G protein-coupled receptors (GPCRs; 7TM receptors; seven transmembrane domain receptors; heptahelical receptors; G protein-linked receptors [GPLR]) are the largest family of transmembrane receptors in humans, accounting for more than 1% of the protein-coding capacity of the human genome. All known GPCRs share a common architecture of seven membrane-spanning helices connected by intra- and extracellular loops. The extracellular loops contain two highly-conserved cysteine residues that form disulphide bonds to stabilize the structure of the receptor. They recognize diverse messengers such as light, odorants, small molecules, hormones and neurotransmitters. Most GPCRs act as guanine nucleotide exchange factors; activated by ligand binding, they promote GDP-GTP exchange on associated heterotrimeric guanine nucleotide-binding (G) proteins. There are two models for GPCR-G Protein interactions: 1) ligand-GPCR binding first, then binding to G Proteins; 2) "Pre-coupling" of GPCRs and G Proteins before ligand binding (review Oldham WM and Hamm HE, 2008). These in turn activate effector enzymes or ion channels. GPCRs are involved in a range of physiological roles which include the visual sense, smell, behavioural regulation, functions of the autonomic nervous system and regulation of the immune system and inflammation.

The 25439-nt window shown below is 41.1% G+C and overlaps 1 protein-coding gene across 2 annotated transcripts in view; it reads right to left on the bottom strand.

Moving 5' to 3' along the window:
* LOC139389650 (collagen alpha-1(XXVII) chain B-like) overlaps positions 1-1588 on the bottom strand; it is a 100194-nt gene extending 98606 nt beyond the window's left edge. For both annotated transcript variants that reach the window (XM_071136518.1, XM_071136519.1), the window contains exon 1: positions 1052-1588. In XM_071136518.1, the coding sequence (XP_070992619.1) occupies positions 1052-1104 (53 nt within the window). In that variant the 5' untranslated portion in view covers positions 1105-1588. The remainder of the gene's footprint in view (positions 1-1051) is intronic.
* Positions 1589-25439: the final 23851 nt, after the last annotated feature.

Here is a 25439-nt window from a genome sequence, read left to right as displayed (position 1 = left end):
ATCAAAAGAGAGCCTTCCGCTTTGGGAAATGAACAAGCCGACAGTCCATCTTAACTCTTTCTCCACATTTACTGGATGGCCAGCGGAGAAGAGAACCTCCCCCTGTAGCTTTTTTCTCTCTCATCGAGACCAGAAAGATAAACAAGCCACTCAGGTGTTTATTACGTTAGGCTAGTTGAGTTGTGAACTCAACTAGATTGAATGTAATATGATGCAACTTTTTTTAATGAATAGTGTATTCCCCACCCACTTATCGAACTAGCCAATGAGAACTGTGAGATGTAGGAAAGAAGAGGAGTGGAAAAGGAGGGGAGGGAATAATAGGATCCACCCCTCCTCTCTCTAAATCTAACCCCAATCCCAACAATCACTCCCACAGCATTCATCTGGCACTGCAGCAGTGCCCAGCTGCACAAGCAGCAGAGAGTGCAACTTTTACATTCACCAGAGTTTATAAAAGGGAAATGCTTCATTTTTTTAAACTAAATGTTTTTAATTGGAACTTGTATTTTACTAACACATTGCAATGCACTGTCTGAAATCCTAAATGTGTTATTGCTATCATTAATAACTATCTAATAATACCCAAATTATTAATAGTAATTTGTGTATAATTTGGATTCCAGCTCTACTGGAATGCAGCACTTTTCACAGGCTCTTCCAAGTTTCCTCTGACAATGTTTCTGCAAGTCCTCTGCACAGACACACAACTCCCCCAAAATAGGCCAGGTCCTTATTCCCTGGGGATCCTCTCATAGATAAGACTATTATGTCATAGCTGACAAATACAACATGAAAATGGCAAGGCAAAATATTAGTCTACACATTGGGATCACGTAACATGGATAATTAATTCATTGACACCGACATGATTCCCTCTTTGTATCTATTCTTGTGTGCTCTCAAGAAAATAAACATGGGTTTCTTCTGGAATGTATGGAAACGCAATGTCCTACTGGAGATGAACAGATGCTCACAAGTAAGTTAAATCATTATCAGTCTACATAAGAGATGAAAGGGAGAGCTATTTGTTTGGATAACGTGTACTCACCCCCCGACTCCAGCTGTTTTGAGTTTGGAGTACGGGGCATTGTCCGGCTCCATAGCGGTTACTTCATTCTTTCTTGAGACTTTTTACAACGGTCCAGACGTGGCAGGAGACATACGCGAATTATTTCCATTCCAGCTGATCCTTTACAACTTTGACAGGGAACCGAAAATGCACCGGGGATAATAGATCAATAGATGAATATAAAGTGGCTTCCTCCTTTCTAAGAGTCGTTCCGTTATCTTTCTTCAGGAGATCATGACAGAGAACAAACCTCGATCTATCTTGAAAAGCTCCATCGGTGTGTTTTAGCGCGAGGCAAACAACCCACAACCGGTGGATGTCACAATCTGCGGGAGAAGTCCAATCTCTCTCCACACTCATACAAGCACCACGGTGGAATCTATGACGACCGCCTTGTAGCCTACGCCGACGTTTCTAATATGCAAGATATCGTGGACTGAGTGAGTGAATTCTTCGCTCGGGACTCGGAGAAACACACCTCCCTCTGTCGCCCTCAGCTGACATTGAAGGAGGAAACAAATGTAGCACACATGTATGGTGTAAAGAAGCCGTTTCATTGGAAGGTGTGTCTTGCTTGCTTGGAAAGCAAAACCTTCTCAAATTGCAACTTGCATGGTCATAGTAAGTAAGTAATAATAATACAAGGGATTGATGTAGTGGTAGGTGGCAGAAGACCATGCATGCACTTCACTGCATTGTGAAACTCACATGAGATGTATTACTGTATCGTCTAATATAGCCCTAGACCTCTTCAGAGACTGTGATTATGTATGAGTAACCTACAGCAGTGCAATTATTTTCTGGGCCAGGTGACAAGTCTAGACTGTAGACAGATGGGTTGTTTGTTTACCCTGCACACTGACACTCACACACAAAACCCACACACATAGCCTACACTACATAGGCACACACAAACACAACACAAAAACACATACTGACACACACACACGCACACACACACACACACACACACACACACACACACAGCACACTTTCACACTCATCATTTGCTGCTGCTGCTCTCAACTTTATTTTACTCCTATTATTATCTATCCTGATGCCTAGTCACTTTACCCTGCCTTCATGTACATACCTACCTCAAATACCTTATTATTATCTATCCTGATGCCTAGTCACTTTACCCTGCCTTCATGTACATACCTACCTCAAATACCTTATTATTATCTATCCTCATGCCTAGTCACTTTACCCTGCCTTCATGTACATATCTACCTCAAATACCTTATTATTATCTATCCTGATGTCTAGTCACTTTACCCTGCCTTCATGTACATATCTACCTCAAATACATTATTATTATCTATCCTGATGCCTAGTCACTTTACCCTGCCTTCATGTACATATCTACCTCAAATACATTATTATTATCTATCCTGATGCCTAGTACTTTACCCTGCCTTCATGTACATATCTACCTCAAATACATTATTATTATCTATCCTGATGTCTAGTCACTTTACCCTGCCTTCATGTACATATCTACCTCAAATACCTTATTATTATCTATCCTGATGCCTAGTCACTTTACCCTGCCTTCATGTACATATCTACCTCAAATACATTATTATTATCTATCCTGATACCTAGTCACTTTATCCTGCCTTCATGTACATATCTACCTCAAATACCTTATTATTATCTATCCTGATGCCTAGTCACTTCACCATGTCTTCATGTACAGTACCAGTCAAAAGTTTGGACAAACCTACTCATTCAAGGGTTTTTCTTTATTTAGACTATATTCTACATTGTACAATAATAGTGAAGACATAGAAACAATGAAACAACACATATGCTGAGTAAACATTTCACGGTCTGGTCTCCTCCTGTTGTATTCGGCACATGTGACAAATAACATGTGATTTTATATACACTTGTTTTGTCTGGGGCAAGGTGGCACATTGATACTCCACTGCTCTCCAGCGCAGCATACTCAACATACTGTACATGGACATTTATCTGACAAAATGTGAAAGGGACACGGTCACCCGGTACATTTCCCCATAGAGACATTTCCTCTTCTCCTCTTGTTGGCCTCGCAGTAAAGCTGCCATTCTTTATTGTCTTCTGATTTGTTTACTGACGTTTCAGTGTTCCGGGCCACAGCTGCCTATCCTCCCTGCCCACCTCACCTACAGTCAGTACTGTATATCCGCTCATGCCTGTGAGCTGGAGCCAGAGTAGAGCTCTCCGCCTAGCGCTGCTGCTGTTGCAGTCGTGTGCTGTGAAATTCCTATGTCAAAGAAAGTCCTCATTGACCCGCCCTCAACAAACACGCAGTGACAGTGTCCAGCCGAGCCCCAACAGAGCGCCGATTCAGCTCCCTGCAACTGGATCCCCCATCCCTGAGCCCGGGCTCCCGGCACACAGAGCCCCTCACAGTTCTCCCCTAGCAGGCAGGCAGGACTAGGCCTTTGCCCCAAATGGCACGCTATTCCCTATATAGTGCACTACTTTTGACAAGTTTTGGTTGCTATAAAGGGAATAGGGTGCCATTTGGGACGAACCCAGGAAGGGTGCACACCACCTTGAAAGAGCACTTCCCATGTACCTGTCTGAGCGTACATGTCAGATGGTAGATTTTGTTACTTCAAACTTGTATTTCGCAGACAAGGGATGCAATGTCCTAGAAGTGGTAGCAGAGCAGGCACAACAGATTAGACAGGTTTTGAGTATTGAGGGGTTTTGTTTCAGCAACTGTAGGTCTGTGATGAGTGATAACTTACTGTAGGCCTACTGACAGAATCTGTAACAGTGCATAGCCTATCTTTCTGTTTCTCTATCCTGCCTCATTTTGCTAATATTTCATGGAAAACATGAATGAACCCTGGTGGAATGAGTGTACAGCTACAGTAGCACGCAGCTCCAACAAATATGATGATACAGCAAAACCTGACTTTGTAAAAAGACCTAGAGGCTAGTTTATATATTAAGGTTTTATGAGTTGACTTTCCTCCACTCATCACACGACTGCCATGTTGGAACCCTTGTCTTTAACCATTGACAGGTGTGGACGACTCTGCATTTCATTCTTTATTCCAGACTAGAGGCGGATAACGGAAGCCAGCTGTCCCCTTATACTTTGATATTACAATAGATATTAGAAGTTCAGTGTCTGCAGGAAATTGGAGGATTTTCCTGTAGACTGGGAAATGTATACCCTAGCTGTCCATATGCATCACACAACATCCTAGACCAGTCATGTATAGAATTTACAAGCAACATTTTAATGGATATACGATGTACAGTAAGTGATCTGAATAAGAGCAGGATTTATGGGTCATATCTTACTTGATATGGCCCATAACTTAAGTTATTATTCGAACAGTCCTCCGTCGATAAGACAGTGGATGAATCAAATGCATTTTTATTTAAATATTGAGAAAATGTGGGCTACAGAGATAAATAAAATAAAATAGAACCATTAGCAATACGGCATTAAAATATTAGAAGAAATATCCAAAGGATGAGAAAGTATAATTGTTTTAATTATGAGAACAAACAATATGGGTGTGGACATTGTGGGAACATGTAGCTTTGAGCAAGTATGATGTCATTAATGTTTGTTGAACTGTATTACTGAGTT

GPCRs are divided into classes based on sequence homology and functional similarity. The main mammalian classes, in order of size, are the Rhodopsin-like family A, the Secretin receptor family B, and the Metabotropic glutamate/pheromone receptor family C.